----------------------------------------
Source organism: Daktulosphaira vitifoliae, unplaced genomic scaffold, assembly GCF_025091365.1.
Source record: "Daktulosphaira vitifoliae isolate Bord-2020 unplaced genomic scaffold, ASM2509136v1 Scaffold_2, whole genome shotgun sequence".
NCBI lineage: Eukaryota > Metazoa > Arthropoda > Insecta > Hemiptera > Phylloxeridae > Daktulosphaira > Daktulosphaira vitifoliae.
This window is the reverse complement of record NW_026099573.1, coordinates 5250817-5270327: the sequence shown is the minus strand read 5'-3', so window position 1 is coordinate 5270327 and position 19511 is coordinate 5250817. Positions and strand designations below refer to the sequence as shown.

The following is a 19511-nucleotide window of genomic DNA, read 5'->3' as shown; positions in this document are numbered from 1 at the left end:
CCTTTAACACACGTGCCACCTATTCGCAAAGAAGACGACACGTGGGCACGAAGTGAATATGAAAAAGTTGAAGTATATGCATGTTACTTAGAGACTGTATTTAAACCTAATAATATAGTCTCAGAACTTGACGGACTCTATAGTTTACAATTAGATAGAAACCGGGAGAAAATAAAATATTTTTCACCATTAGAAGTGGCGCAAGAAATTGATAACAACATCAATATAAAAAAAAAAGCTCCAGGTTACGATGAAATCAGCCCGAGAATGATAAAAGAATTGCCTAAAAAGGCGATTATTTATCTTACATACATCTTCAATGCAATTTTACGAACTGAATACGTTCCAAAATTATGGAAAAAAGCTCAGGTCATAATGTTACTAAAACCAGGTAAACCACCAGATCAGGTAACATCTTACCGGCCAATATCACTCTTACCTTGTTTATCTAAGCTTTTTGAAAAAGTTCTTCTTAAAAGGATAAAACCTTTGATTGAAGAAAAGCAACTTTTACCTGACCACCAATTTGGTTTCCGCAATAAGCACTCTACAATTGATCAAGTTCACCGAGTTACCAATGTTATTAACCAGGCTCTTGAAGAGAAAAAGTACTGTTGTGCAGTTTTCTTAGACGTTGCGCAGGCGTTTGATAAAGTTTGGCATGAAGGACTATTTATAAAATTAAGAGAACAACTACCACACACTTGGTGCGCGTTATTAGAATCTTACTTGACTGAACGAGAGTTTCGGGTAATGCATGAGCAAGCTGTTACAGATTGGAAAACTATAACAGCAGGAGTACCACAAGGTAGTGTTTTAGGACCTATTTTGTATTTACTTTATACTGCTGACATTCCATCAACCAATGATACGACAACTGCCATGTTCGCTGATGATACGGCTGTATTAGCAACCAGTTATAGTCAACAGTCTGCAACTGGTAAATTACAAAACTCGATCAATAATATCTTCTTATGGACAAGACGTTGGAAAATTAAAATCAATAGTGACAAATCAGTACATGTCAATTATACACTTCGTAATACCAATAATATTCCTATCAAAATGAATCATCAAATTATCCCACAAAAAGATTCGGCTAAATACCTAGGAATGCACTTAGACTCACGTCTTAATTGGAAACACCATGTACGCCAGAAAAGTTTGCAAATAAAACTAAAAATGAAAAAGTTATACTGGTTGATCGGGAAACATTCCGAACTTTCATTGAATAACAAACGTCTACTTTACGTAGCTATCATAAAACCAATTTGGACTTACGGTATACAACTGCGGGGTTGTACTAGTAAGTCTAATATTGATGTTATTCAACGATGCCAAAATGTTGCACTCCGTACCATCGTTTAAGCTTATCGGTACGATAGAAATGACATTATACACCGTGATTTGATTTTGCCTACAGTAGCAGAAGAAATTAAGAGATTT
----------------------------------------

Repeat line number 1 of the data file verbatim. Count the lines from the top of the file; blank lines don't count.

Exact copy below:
Source organism: Daktulosphaira vitifoliae, unplaced genomic scaffold, assembly GCF_025091365.1.